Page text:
For Dow average, a V-shaped recovery in a day

On Tuesday, the Dow average saw another in a long line of one-day V-shaped recoveries.

By , Staff writer

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    Specialist Michael Pistillo (left) and other traders work on the floor of the New York Stock Exchange Tuesday when the Dow average lost nearly 300 points before recovering all but 22 of them. These daily V-shaped recoveries are becoming commonplace.
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Talk about V-shaped recoveries. This month, it seems to be happening on almost a daily basis in the stock market.

The pattern goes something like this: Fret about Europe's debt jitters in the morning (when European markets close), rally on hopes that the the US economy is improving.

This fear-hope pattern was particularly noticeable in Tuesday's markets. The Dow fell a whopping 292 points early in the trading day and then clawed almost all the way back to close at 10,043 points, down only 22 points for the day.

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Similarly, the Standard & Poor's 500 index spent most of the day in deeply negative territory, down more than 3 percent at one point, before turning positive in the last five minutes before the close.

What does all this volatility tell us? Investors seem to be trying to figure out how -- and whether -- the debt problems in Europe have an impact on the US markets.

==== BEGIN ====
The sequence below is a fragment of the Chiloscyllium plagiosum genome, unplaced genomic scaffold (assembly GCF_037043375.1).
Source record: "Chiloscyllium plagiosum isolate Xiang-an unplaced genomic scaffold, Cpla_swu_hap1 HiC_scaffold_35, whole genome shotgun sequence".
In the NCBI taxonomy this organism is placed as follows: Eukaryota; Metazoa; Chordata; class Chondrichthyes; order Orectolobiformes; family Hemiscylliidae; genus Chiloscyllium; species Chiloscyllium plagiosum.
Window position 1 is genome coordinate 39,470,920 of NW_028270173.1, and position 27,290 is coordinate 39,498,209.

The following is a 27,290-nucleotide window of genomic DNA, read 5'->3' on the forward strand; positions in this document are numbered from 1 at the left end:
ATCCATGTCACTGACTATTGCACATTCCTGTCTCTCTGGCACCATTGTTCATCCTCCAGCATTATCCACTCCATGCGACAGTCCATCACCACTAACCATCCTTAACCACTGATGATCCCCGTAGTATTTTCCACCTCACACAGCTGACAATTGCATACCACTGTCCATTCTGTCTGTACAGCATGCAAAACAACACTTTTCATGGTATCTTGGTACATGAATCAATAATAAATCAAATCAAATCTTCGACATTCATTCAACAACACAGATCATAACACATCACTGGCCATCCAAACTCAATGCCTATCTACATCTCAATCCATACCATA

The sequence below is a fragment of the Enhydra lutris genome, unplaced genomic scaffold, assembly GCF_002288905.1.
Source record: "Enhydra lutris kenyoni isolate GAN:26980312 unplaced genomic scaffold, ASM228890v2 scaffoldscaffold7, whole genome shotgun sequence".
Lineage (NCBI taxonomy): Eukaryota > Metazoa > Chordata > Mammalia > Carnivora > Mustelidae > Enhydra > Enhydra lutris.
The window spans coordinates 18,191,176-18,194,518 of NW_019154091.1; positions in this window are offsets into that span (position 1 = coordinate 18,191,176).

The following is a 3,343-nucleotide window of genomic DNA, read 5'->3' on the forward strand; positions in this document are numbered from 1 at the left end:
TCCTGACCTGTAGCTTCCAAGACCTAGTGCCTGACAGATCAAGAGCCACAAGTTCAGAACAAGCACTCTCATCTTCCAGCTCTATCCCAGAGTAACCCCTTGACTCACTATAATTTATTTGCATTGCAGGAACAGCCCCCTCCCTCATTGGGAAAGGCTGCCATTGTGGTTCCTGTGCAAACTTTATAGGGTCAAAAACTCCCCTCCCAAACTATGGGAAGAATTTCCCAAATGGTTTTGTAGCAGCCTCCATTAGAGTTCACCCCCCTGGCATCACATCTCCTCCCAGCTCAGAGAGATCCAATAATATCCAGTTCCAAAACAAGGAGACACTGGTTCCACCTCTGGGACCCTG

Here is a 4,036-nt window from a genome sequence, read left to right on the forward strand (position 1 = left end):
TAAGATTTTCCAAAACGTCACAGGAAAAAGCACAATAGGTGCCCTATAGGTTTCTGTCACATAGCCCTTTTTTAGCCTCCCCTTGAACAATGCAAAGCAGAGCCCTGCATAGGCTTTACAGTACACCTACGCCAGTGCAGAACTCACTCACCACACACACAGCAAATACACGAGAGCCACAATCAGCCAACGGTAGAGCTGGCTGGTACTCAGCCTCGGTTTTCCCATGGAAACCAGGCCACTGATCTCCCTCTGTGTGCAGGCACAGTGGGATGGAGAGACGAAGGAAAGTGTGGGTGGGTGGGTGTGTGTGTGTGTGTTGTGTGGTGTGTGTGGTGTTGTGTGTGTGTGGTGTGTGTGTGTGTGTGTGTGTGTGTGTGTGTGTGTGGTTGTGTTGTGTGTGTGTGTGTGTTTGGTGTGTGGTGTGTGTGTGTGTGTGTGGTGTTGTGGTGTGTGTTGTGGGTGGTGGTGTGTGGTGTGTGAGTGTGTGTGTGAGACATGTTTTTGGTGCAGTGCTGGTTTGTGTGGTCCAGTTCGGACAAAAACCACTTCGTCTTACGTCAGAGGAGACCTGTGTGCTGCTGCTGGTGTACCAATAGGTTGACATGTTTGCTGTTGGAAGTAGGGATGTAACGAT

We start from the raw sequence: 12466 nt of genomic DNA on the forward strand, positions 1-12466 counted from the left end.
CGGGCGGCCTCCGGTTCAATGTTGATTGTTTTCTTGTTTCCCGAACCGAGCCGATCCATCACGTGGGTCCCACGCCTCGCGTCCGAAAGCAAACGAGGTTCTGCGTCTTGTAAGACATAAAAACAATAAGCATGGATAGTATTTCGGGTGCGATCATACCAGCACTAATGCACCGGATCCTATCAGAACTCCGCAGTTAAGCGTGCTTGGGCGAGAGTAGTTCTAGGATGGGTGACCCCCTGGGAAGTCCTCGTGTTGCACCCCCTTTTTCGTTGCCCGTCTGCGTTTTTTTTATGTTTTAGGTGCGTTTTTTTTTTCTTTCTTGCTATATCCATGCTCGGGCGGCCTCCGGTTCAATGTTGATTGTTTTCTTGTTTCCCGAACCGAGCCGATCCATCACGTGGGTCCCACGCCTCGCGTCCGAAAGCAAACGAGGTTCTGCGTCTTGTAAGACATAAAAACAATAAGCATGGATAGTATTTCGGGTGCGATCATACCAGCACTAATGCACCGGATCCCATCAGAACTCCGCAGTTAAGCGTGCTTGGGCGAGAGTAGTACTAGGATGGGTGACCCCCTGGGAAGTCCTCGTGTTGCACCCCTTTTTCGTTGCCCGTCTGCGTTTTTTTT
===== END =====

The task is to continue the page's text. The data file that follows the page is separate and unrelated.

As far as direct connections are concerned, the impact is fairly minimal. Europe can slow America's recovery but it can't stop it, economists say.

The bigger issue is whether the debt problems affecting southern Europe will come to haunt the United States. This is difficult to gauge because it involves investor confidence in governments.

When that sentiment turns negative, things can unravel very quickly. Once traders began charging higher rates to buy Greek debt, the jig was up. The rise in rates meant that over-indebted Greece would have to pay even more to roll over its debts, which made investors nervous. So they raised rates even more. And so on.

Greece needed a European Union/International Monetary Fund backstop to keep from defaulting.

Interest rates have started creeping up on other indebted EU members, like Portugal, Italy, and Spain. The interest rate on Spanish six-month bills rose from 0.76 percent in April to 1.32 percent Tuesday.

That's a big and worrisome jump.

Will those worries spread to the US? The US is bigger and stronger than Spain. And while it carries a higher ratio of debt to overall output, it also has its own currency, which gives Washington policymakers more flexibility to respond to debt jitters.

Even more important, US growth prospects look better than Europe's right now.

That's probably why on Wall Street, fear in the morning is replaced by hope in the afternoon.

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